Basic Electrical Engineering

Ohm's Law: relationship between current, voltage, and resistance is called Ohm's Law, discovered by Georg Simon Ohm and published in his 1827 paper, The Galvanic Circuit Investigated Mathematically. Ohm's principal discovery was that the amount of electric current through a metal conductor in a circuit is directly proportional to the voltage impressed across it, for any given temperature. Ohm expressed his discovery in the form of a simple equation, describing how voltage, current, and resistance interrelate:

Applications of Ohm's Law:  let's see how these equations might work to help us analyze simple circuits:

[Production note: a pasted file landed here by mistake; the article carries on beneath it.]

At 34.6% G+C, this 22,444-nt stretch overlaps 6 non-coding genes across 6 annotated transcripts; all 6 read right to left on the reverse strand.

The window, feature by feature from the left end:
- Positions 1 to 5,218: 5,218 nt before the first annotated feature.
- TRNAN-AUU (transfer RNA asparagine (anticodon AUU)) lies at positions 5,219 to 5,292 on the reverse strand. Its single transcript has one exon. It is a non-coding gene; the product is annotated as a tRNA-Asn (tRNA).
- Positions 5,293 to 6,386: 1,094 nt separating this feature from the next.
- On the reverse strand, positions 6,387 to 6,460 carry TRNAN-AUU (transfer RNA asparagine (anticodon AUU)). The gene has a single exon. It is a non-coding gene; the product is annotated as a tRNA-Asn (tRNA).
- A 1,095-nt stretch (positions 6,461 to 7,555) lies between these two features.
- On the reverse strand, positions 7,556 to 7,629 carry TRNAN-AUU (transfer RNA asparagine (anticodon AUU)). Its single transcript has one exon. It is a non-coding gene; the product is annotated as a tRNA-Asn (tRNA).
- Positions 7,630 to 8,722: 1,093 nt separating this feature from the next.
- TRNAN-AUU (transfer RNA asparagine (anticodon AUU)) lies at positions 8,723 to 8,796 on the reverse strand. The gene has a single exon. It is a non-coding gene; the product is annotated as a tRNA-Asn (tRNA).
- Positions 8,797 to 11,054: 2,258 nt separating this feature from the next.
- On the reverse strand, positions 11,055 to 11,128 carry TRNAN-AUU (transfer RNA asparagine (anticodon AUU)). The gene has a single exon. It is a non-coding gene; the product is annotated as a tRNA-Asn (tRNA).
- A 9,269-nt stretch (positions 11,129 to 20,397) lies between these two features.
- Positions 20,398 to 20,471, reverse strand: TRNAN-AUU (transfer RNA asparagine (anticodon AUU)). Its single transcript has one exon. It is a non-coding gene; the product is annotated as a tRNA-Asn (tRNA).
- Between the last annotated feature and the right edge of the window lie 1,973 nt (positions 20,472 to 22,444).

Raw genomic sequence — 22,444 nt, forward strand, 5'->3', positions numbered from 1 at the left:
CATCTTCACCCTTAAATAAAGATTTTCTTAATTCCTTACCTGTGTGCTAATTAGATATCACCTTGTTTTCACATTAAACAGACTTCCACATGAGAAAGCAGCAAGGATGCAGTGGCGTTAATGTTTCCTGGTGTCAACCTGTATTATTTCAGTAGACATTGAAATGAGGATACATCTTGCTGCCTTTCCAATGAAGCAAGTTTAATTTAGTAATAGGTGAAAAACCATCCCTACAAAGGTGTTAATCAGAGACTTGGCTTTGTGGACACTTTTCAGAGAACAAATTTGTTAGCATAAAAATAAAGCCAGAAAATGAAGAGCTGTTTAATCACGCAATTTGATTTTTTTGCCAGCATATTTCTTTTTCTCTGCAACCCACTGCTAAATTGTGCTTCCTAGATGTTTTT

In the given circuit, there is only one source of voltage (the battery, on the left) and only one source of resistance to current (the lamp, on the right). This makes it very easy to apply Ohm's Law. If we know the values of any two of the three quantities (voltage, current, and resistance) in this circuit, we can use Ohm's Law to determine the third.



An analogy for Ohm's Law: Ohm's Law also makes intuitive sense if you apply it to the water-and-pipe analogy. If we have a water pump that exerts pressure (voltage) to push water around a "circuit" (current) through a restriction (resistance), we can model how the three variables interrelate. If the resistance to water flow stays the same and the pump pressure increases, the flow rate must also increase.